Let’s be thankful that we’ve got this partial recording of what was likely a great 1968 Grateful Dead show that gets the day moving in the right direction.  Listen here:


Today in Grateful Dead History: December 19, 1969 – Fillmore Auditorium, San Francisco, CA

skeleton&rosesGrateful Dead shows from the late 60’s usually feature a rotating lineup of the same songs (although a lot of new ones were being added during this part of 1969), and since the performance quality usually ranges from good to exceptional, it’s hard to tell these shows apart.  However, certain days stand out, like today, where Phil Lesh gets stuck in traffic (or so they say) and Jerry Garcia and Bob Weir take the stage alone for a four song acoustic mini-set during which they perform, all for the first time, Monkey and The Engineer, Little Sadie, Long Black Limousine and I’ve Been All Around This World.  Despite the fact that these are all first performances, Garcia and Weir sound remarkably proficient tonight, which leads one to believe one of two things: either the boys were already rehearsing this material in advance of the acoustic sets the band would play in 1970 or these are just a bunch of songs that the two guitarists liked to play with each other and knew inside and out.  Maybe it’s both.  In either case, they all make for good listening and distinguish this show from some of the other performances of this era.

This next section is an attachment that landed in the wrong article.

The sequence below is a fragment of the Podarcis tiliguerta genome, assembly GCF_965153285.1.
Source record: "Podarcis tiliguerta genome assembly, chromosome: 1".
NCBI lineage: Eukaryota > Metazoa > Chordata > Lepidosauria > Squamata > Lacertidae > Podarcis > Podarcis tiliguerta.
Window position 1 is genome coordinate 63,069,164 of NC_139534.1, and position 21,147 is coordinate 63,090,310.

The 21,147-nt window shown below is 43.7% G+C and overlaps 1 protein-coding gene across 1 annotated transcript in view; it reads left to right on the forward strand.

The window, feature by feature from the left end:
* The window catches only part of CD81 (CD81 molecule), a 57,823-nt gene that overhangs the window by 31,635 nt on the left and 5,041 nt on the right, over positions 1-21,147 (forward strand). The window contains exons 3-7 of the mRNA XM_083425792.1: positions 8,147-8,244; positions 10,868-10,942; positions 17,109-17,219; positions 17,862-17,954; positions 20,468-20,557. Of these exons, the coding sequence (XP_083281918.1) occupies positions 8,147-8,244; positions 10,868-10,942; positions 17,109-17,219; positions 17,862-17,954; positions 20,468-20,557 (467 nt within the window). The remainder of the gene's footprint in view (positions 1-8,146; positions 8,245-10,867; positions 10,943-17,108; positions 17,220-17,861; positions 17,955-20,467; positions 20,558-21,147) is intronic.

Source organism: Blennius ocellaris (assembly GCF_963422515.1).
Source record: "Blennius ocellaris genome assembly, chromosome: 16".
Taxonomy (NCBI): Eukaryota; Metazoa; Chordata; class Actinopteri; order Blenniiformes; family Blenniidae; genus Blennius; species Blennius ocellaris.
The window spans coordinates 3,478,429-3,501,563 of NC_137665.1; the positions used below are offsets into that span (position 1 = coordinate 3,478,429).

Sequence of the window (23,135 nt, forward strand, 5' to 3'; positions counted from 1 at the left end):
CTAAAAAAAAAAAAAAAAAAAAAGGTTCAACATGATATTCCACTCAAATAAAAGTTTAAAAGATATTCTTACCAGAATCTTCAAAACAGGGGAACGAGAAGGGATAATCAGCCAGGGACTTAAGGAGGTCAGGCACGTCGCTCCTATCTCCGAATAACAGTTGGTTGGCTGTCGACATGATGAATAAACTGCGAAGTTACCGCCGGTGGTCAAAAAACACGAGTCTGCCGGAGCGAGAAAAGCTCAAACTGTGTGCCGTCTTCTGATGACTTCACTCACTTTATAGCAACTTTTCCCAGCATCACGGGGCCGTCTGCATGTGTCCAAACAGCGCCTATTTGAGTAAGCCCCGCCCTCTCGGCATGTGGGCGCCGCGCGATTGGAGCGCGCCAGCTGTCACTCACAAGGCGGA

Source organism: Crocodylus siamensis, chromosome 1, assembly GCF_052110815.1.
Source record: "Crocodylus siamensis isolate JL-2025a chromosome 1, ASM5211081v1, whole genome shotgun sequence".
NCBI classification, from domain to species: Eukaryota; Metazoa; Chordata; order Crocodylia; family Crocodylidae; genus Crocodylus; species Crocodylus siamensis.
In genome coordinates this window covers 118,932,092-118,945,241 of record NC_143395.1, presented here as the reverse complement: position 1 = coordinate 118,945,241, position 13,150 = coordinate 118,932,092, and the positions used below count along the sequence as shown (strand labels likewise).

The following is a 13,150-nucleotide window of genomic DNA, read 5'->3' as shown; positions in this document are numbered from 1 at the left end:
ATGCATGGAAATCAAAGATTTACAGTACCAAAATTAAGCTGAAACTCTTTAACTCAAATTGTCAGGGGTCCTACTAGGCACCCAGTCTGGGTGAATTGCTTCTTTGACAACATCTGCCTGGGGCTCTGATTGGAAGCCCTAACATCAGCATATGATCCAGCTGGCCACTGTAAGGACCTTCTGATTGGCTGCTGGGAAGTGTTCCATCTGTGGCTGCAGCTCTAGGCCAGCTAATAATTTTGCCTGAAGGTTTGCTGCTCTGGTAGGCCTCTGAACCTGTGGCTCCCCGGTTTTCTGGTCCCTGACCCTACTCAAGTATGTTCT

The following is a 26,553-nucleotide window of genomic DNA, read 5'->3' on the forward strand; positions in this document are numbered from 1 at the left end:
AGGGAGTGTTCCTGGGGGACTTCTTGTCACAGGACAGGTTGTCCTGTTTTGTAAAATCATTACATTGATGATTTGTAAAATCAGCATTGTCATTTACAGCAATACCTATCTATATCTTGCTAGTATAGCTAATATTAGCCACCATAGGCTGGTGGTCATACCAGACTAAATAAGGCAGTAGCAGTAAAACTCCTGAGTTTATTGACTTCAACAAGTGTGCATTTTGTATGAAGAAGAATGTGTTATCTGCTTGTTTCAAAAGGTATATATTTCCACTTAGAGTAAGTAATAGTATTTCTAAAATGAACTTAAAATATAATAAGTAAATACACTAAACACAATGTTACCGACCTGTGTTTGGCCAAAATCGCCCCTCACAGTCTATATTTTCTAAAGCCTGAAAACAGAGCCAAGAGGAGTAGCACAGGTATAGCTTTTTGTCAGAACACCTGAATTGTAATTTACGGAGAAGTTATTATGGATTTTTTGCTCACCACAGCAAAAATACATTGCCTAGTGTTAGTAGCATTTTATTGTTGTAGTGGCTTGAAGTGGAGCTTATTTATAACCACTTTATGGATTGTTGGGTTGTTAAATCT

When the full band arrives they pull off yet another first performance – Mason’s Children, a difficult song that, like the material that preceded it, sounds well-rehearsed tonight.  It also takes us in a completely different direction after the acoustic warm up – the sound of the complete Dead in full flight is nearly overwhelming here, especially with this seldom played and never officially recorded tune.  (Apparently, it’s about Altamont – the Dead would premier New Speedway Boogie, which deals with that debacle in a much clearer way, at tomorrow night’s show).

The Dead then launch into a bunch of relatively new songs which all debuted during 1969 – Black Peter, Hard to Handle, Cumberland Blues and Casey Jones.  They are all good, but not great, versions, heralding the progress to come.